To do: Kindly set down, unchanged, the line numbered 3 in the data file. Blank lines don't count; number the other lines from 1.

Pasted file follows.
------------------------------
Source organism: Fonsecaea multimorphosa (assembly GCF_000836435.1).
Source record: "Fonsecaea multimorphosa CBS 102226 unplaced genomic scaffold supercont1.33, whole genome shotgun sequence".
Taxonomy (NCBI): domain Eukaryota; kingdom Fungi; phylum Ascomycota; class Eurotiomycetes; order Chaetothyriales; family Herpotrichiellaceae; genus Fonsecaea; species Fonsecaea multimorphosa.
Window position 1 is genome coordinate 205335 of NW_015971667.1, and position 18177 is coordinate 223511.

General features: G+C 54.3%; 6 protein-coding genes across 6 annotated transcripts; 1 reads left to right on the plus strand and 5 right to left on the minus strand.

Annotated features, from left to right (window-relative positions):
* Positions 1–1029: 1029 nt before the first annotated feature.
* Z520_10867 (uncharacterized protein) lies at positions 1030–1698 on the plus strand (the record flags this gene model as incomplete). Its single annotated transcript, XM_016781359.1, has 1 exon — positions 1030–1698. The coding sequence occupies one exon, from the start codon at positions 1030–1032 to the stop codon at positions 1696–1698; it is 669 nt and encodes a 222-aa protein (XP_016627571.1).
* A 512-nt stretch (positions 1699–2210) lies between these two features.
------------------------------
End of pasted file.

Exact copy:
Taxonomy (NCBI): domain Eukaryota; kingdom Fungi; phylum Ascomycota; class Eurotiomycetes; order Chaetothyriales; family Herpotrichiellaceae; genus Fonsecaea; species Fonsecaea multimorphosa.